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Dr. Anthony Fauci’s testimony before the House Select Subcommittee on the Coronavirus Pandemic fueled partisan drama and misinformation.

The Daily Mail (Right bias) published an article with a headline stating that Fauci, former director of the National Institute of Allergy and Infectious Diseases and chief medical advisor to the president, “confessed” to “making up” COVID-19 rules such as 6-feet social distancing. While outlets across the spectrum covered the testimony, only the Daily Mail has made such an assertion. 

There’s no evidence that Fauci said this directly. The Daily Mail’s headline implies that he did but cites no evidence. 

Transcripts of the hearing show no such quote. Based on testimony, a statement that Fauci “confesses the CDC made up COVID-19 rules” would be closer to the truth. Throughout the hearing, Fauci emphasized that the Centers for Disease Control (CDC) made these decisions. 

During testimony, Fauci faced questions from legislators on both sides of the aisle. Many centered around how certain public health guidelines came to be and whether Fauci intentionally misled the public regarding the Wuhan lab leak theory.

Rep. John Joyce (R-PA), cited testimony from Fauci in January, where Fauci said the “6 feet” distance in the social distancing guidelines “just appeared.” Joyce then asked Fauci if the “subsequent regulations” that came from the 6 feet guideline could properly be justified by a guideline that “just appeared.” Fauci answered this and similar questions by saying it was a CDC decision:

Fauci: I don't want to be casting stones at the distortions of what was said in that, but you know, there were a couple of things that come to mind. You know, one I'm sure is going to come up later is the issue of the six-foot distance, and I made the statement that it just appeared and that got taken at, like, I don't know what's going on, it just appeared. It actually came from the CDC. The CDC was responsible for those kinds of guidelines for schools, not me. So when I said that it just appeared, it appeared. Was there any science behind it? What I meant by no science behind it is that there wasn't a control trial that said, “compare six foot with three feet with 10 feet,” so there wasn't that scientific evaluation of it. What I believe the CDC used for their reason to say six feet is that studies years ago showed that when you're dealing with droplets — which at the time that the CDC made that recommendation it was felt that the transmission was primarily through droplet not aerosol, which is incorrect, because we know now aerosol does play a role that's the reason why they did it — it had little to do with me, since I didn't make the recommendation, and my saying there was no science behind it means there was no clinical trial that proved that.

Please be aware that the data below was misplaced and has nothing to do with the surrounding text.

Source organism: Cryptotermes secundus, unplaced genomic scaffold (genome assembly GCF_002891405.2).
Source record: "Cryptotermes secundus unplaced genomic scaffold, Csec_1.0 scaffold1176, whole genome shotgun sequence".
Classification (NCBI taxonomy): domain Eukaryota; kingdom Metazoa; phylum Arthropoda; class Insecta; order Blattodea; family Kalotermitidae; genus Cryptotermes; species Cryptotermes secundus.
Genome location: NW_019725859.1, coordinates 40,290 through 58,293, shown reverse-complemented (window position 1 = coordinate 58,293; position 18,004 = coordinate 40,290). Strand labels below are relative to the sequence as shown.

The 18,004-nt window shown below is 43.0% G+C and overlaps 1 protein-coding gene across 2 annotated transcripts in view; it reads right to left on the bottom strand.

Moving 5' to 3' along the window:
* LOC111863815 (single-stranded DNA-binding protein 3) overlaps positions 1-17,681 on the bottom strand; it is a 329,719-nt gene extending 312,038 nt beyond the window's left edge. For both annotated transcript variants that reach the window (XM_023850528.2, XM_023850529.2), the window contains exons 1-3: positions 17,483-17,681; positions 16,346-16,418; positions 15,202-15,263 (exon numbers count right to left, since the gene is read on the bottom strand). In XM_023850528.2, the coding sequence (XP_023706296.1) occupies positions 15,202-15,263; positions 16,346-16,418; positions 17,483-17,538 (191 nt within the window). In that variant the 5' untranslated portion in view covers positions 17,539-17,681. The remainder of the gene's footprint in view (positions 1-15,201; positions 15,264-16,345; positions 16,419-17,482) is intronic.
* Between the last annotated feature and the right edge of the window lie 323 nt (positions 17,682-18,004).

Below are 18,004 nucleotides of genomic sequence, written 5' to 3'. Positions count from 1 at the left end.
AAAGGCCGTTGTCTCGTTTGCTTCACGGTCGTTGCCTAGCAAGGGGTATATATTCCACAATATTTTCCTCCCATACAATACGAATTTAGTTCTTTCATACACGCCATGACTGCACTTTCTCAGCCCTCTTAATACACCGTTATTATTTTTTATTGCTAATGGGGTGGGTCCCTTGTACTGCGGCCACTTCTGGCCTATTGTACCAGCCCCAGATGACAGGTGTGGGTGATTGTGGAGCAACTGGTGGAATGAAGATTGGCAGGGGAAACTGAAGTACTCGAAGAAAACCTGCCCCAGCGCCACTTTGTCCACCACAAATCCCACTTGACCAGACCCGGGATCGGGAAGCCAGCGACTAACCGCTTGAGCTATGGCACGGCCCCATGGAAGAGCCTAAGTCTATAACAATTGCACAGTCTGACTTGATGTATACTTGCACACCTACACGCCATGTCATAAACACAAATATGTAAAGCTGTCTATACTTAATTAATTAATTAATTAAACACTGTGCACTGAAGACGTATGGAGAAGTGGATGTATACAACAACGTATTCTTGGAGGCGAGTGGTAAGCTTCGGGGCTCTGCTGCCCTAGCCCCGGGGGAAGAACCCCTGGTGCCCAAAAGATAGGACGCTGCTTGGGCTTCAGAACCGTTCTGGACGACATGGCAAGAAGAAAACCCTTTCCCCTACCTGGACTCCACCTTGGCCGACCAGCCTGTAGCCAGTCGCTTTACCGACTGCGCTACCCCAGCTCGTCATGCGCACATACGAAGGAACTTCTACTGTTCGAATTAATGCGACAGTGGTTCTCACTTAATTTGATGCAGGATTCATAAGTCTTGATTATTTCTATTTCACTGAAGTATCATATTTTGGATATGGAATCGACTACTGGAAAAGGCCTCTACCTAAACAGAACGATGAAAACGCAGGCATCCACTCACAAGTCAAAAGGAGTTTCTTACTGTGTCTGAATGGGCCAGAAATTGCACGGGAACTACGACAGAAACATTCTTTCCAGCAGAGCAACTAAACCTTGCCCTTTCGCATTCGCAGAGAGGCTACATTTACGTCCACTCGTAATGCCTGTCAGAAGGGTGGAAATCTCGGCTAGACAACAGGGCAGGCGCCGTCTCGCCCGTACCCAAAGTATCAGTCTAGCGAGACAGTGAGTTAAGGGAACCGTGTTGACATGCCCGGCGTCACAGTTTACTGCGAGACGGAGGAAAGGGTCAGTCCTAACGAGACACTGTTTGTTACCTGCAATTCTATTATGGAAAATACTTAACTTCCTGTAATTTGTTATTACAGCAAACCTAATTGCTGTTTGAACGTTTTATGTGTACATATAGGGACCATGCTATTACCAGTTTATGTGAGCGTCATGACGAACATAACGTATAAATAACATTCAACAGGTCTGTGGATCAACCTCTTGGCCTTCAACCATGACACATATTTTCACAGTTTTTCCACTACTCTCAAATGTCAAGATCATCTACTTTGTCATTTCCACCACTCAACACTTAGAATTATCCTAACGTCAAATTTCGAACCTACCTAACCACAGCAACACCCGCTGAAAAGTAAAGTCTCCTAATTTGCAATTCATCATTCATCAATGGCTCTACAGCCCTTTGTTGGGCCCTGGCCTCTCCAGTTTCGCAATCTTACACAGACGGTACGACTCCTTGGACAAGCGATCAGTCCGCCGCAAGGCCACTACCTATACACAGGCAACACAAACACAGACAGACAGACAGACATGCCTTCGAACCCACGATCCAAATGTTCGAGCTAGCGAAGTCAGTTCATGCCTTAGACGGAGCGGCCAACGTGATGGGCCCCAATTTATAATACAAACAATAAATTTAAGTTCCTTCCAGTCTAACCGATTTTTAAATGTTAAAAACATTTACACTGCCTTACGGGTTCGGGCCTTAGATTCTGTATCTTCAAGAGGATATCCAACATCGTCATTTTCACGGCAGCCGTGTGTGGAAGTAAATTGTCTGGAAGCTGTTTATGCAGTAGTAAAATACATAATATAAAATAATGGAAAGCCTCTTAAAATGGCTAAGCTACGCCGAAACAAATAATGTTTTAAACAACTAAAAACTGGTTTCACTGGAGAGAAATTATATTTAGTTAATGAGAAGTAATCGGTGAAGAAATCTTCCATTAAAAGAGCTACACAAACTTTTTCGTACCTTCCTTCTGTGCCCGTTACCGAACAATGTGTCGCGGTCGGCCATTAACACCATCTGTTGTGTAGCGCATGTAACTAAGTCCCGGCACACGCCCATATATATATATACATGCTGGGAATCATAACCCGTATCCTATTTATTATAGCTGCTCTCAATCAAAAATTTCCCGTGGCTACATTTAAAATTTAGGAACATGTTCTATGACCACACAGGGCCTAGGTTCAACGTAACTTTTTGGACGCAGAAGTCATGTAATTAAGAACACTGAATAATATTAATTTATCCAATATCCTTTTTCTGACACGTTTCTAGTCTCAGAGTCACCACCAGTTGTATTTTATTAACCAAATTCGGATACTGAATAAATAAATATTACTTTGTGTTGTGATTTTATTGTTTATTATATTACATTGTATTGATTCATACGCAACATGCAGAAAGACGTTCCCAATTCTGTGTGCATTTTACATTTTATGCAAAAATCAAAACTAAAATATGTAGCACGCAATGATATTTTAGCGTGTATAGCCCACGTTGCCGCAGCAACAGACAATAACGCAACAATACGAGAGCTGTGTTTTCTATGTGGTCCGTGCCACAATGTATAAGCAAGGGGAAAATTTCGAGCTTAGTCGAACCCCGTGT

Neither testimony in January nor the latest in June can corroborate the misleading information included in the headline provided by Daily Mail. 

It is always a good idea to do a little extra digging, but this holds especially true anytime an outlet reports something in a way that differs or stands apart from all other coverage. 

Johnathon Held is a News and Bias Assistant for AllSides. He has a Lean Right bias.

This article was reviewed by Joseph Ratliff , Content Designer and News Editor (Lean Left bias), and Isaiah Anthony , Deputy Blog Editor (Center bias).